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Beat Bullying!
by Amber Hodgson, M.A., CCC-SLP
Bullying is any type of aggressive behavior that one person (or a group of people) intentionally directs at someone else that causes physical and/or emotional pain. Bullying can be in the form of hitting or punching, but it can also be in the form of name-calling, staring, mocking, social isolation or “silent treatment,” gossiping, taunting about an embarrassing past event, or teasing of others who try to be friends with the victim. A bully might harass another individual about his/her clothes, weight, accent, speech impediment, disability, race, or religion. A type of bullying that is becoming more common is cyberbullying which involves verbal insults or threats that are sent via e-mail or text message or that are posted on social Web sites or blogs. All of these forms of bullying can be very damaging to a young person and can lead to serious problems that can affect his/her mental and physical health, as well as his/her school performance.
What You Can Do!
Bullying should not be considered a normal part of growing up, and children should not have to deal with the abuse on their own. Here are some ways that adults can help prevent or stop bullying:
Communicate. Speak regularly with your children about what they do and who they hang out with on the way to school, during lunchtime, at recess, between classes, in the neighborhood, etc. Frequent communication can help your children feel more comfortable to come to you and talk if they are having a problem with bullying.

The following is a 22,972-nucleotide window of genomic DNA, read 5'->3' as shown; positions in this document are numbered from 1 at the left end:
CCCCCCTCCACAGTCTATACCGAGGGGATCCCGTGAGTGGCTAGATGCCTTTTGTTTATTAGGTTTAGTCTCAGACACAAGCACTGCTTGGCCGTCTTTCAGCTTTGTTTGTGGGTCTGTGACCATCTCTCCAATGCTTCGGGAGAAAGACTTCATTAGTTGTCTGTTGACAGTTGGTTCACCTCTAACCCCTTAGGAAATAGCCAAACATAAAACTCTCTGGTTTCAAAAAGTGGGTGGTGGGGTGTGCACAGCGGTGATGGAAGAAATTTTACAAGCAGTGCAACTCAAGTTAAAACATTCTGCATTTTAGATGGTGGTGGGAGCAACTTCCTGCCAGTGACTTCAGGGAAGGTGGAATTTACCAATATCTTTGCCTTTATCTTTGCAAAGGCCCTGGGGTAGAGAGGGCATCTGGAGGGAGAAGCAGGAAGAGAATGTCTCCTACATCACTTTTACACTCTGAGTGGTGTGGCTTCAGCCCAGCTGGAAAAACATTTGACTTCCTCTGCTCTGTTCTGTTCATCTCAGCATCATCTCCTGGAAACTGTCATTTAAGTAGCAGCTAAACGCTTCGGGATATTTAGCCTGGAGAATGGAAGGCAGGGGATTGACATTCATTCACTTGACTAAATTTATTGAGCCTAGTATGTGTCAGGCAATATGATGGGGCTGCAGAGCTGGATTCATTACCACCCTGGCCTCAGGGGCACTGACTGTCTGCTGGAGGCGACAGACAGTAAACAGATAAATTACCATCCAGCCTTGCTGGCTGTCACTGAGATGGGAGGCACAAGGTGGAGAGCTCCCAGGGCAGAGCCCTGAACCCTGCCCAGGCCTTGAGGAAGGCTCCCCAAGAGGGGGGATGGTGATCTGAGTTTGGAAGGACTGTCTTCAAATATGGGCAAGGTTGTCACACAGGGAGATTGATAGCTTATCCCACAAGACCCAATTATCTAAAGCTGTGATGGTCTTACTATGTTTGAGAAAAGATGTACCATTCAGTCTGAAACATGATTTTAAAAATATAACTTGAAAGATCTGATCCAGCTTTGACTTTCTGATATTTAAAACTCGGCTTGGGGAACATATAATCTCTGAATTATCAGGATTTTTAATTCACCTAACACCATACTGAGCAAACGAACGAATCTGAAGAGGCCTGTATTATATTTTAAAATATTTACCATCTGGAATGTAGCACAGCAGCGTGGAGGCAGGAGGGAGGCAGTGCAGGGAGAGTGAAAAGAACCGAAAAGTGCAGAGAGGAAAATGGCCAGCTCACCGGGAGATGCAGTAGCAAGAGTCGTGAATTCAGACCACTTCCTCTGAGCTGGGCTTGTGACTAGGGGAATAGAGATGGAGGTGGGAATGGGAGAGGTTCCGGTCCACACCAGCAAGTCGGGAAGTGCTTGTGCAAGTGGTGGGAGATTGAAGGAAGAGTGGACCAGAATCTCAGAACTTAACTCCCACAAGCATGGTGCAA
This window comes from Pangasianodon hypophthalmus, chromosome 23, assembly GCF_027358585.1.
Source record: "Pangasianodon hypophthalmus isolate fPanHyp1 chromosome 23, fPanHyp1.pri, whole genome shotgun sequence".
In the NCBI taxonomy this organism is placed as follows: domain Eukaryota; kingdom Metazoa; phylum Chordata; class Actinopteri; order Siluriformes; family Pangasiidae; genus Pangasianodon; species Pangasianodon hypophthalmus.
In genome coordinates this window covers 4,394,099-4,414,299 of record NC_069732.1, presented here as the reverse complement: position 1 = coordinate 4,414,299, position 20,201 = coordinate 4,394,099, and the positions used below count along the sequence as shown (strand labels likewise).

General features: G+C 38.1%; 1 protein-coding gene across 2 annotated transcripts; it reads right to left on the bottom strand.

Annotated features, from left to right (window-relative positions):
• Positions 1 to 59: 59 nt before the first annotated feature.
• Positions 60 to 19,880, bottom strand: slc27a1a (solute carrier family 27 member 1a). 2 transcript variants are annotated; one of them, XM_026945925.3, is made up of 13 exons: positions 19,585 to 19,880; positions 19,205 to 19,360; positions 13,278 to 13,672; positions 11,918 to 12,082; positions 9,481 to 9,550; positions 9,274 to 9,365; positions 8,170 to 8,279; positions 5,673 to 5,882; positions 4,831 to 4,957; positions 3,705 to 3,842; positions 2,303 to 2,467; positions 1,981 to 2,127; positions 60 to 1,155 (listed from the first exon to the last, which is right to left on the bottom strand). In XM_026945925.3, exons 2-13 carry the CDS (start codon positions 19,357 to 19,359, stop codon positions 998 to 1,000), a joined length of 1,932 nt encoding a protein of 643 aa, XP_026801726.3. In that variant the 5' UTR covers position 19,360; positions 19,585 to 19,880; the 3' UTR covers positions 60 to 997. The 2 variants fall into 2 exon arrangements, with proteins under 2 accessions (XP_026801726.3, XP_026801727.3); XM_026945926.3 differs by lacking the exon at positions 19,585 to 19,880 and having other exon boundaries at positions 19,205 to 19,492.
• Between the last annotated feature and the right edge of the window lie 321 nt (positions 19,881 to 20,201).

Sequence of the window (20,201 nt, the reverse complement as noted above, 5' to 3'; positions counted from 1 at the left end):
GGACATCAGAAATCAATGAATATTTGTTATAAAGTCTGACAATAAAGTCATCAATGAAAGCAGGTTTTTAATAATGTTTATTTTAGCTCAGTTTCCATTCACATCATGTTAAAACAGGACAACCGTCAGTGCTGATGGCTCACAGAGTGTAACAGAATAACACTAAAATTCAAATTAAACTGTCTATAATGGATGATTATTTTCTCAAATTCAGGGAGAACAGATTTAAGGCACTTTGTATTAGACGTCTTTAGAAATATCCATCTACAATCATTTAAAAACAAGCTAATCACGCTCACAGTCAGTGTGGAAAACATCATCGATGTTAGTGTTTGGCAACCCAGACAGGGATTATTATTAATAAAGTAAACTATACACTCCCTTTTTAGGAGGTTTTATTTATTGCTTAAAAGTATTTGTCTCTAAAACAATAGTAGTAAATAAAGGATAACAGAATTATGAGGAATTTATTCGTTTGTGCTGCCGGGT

Be Aware of Signs. Know the typical signs of bullying since your children may not come right out and tell you that they are being bullied. These signs include: complaints of headaches or stomachaches; damaged or frequent loss of belongings; depression or anxiety; fear of school or the school bus; avoidance of recess or school activities; bullying of other children or siblings; unexplained bruises; difficulty sleeping; or sudden poor grades.
Be a Role Model. Show your children how you treat others with kindness and respect. Your children will see your interactions with others, like family members or people in the community, and they can then imitate your positive behavior. You can even role-play scenarios with your children that teach them how to interact appropriately with others, such as what they should say and what they should do in certain situations or if they have to deal with a bully.
Build Confidence. Involve your children in different activities, such as sports or clubs, to help them build self-esteem as they work with and interact with others outside of the classroom. Being involved in activities also gives children a chance to spend time with supportive friends, which can help build confidence. Another way to build confidence in your children is simply to be supportive. Tell your children that you appreciate them and love them, and let them know that you are there to help them if they end up in a situation with a bully.
Involve the School. Remember that members of the school staff, including the principal, guidance counselor, social worker, and teachers, are there to provide a safe environment for your children. If there is a bullying situation with your children at school, talk with these educators to help resolve the situation. They will have strategies to help deal with the situation, as well as ways to prevent similar behavior in the future. Another resource your school may have is an anti-bullying program, so check with your local school for this type of program.
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*Handy Handouts® are for classroom and personal use only.
Any commercial use is strictly prohibited.

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